Saturday, 24 October 2015

Trainees from Western Australia

Helen and Ken Bainbridge first came for training, with me in Japan, in March of 2010.

Ken and Helen Bainbridge and a small group of their students (from Western Australia) came for a one-hour karate lesson in Oita today. The session consisted of the `essential points of kihon', which are expressed by the top karateka here in Japan: behind closed doors.
The main techniques covered were choku-zuki, mae-geri keage, gyaku-zuki, oi-zuki and basic movement in zenkutsu-dachi. In all cases, I stressed relaxation the correct use of kakato (the heel); furthermore, to make and utilise a proper shomen and to `erradicate any wasted movement'.
The correct twist of the forearm when making any form of straight punch was stressed; likewise, the use of a proper hiki-te (the 'pull back hand'). In particular, specified `shime' (choking/squeezing) of the elbow in this action was closely monitored. Within this, 'forward projection of energy' was explained and studied; for example, if 'throwing a towel' with ukewaza (reception/blocking techniques) the towel must go forward. I could see that this point `clicked' straight away with Ken; moreover, it pertains to not 'overblocking'. This study should be advanced to the next stage.

Training and practicing kakato-chushin. This multi-dimensional point results in extreme improvement.
Mae-geri was used to show the criticality  for both shime and `tai no shinshuku' (the contraction and expansion/stretch of the body).  At the same time, not using `koshi no kaiten' (the rotation of the hips) but keeping the hips `sono mama'; thereby, staying as square as possible throughout the kick. Critical point: toes, ankle, knee, relax and hiki-ashi. The ratio in the speed  of `snap kicks' is 3:7.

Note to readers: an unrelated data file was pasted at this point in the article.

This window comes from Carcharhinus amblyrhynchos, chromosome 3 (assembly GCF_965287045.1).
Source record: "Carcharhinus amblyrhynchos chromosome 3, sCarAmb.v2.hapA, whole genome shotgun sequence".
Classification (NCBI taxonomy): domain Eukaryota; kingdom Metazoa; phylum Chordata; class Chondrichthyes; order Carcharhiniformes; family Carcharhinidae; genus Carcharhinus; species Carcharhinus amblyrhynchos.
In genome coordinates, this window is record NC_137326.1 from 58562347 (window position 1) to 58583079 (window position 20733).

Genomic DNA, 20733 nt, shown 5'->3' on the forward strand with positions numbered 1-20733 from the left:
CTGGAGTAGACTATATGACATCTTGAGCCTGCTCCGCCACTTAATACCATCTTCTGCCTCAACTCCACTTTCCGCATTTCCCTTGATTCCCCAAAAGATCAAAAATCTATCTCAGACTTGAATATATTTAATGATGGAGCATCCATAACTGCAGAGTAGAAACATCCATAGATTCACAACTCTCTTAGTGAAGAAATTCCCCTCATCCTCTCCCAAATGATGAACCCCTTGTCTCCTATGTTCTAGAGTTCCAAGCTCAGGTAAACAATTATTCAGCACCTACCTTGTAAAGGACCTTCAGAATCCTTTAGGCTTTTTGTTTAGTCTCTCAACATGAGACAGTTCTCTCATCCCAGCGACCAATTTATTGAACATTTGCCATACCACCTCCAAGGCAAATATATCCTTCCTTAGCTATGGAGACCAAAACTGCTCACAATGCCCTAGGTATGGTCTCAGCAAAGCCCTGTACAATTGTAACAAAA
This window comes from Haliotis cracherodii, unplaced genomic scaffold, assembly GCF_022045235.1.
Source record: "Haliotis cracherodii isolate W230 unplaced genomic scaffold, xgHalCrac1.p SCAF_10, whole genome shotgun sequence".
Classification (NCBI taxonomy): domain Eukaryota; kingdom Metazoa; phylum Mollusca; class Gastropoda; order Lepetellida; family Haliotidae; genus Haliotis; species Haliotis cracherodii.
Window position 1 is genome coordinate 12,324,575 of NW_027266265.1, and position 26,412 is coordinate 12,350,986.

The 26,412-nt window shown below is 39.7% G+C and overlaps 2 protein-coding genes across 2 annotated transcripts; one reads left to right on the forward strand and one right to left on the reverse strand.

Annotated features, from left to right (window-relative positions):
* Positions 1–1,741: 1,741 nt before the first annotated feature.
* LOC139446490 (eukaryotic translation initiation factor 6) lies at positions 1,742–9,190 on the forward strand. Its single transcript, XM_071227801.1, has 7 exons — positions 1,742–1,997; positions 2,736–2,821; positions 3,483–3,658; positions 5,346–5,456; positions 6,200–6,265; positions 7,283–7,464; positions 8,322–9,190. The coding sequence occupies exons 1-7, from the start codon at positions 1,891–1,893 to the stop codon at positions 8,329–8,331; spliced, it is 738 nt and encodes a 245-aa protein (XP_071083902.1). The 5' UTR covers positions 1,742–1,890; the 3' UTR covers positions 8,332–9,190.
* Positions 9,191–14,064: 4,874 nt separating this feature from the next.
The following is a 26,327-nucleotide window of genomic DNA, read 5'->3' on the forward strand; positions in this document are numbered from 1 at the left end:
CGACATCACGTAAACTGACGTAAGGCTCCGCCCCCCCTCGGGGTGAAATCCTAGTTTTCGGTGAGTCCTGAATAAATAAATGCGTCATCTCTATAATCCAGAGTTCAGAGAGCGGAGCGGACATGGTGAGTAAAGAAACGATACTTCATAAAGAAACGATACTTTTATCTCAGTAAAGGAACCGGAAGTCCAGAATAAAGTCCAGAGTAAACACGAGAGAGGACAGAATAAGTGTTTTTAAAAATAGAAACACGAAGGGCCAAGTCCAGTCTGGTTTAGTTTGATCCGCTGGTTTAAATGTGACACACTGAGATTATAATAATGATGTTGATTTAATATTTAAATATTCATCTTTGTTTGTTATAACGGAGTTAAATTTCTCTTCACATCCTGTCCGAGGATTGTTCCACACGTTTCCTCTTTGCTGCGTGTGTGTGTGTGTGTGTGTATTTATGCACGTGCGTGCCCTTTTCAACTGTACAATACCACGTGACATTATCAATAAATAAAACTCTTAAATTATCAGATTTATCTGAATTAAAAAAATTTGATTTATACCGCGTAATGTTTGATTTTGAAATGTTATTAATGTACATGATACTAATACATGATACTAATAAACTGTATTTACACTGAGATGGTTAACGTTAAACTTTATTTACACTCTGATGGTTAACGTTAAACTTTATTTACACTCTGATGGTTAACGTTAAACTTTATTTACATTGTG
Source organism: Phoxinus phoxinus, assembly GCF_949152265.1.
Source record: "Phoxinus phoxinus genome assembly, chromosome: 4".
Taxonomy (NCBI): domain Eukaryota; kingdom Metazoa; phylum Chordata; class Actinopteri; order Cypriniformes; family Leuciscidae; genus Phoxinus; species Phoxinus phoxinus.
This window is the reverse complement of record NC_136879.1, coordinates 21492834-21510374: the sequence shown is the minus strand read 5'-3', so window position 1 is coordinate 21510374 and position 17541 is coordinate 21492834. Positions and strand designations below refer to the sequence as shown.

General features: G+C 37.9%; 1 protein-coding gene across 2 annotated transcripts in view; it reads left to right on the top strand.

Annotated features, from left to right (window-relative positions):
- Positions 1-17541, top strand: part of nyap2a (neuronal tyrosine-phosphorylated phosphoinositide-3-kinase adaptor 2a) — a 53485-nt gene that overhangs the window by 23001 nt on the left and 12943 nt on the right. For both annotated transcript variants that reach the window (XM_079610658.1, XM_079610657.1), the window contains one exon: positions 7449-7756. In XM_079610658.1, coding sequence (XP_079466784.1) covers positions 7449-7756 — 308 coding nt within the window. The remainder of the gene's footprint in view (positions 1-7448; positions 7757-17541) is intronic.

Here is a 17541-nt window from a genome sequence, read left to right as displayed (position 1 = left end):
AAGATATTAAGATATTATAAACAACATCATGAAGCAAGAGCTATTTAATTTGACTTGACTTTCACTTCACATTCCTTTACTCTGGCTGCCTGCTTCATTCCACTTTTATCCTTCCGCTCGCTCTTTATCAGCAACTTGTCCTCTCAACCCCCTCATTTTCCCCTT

I hope Ken, Helen and the members of their dojo work hard to master what I taught them today. The points covered are the base gems for long-term and very high-level development in Karate-Do. These points were totally new for them and I could see, `blew their minds'. Of course, I make no apologies whatsoever. Please practice harder but keep the body relaxed! 

As always, these notes are a reminder of the key points covered for those who train with me; hence, I have not given extensive details (as they are theirs, for 'putting themselves on the line' by coming to train).

We wish Ken, Helen and their students a safe journey home to Australia; also, to push forward in technical development from the points practiced today. Kindest regards! Osu, André.
Toes, ankle, knee, relax and hiki-ashi...You now understand, don't forget, and make good keriwaza.
© André Bertel. Oita, Japan (2015).

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